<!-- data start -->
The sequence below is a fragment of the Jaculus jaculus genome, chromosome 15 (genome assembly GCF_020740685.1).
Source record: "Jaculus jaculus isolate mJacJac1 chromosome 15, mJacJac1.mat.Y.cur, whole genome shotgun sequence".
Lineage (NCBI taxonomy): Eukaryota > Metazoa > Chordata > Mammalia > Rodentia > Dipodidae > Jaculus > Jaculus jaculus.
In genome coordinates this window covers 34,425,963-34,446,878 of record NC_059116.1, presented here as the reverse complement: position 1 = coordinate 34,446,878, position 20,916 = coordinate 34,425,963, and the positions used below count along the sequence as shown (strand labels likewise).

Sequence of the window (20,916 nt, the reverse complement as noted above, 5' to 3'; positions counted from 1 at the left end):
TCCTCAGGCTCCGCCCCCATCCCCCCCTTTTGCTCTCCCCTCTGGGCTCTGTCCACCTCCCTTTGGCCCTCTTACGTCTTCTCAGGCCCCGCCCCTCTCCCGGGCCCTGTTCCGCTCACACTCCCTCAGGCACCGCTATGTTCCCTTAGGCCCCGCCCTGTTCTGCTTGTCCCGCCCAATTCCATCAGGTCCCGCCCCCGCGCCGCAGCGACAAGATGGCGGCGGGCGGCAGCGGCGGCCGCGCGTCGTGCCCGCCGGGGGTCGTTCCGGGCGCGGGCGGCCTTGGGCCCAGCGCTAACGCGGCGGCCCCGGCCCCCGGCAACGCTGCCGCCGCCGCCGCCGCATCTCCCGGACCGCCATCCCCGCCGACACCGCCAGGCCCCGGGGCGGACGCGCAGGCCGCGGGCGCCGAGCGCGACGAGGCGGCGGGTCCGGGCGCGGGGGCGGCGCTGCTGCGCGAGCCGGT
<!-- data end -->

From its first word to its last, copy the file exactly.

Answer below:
The sequence below is a fragment of the Jaculus jaculus genome, chromosome 15 (genome assembly GCF_020740685.1).
Source record: "Jaculus jaculus isolate mJacJac1 chromosome 15, mJacJac1.mat.Y.cur, whole genome shotgun sequence".
Lineage (NCBI taxonomy): Eukaryota > Metazoa > Chordata > Mammalia > Rodentia > Dipodidae > Jaculus > Jaculus jaculus.
In genome coordinates this window covers 34,425,963-34,446,878 of record NC_059116.1, presented here as the reverse complement: position 1 = coordinate 34,446,878, position 20,916 = coordinate 34,425,963, and the positions used below count along the sequence as shown (strand labels likewise).

Sequence of the window (20,916 nt, the reverse complement as noted above, 5' to 3'; positions counted from 1 at the left end):
TCCTCAGGCTCCGCCCCCATCCCCCCCTTTTGCTCTCCCCTCTGGGCTCTGTCCACCTCCCTTTGGCCCTCTTACGTCTTCTCAGGCCCCGCCCCTCTCCCGGGCCCTGTTCCGCTCACACTCCCTCAGGCACCGCTATGTTCCCTTAGGCCCCGCCCTGTTCTGCTTGTCCCGCCCAATTCCATCAGGTCCCGCCCCCGCGCCGCAGCGACAAGATGGCGGCGGGCGGCAGCGGCGGCCGCGCGTCGTGCCCGCCGGGGGTCGTTCCGGGCGCGGGCGGCCTTGGGCCCAGCGCTAACGCGGCGGCCCCGGCCCCCGGCAACGCTGCCGCCGCCGCCGCCGCATCTCCCGGACCGCCATCCCCGCCGACACCGCCAGGCCCCGGGGCGGACGCGCAGGCCGCGGGCGCCGAGCGCGACGAGGCGGCGGGTCCGGGCGCGGGGGCGGCGCTGCTGCGCGAGCCGGT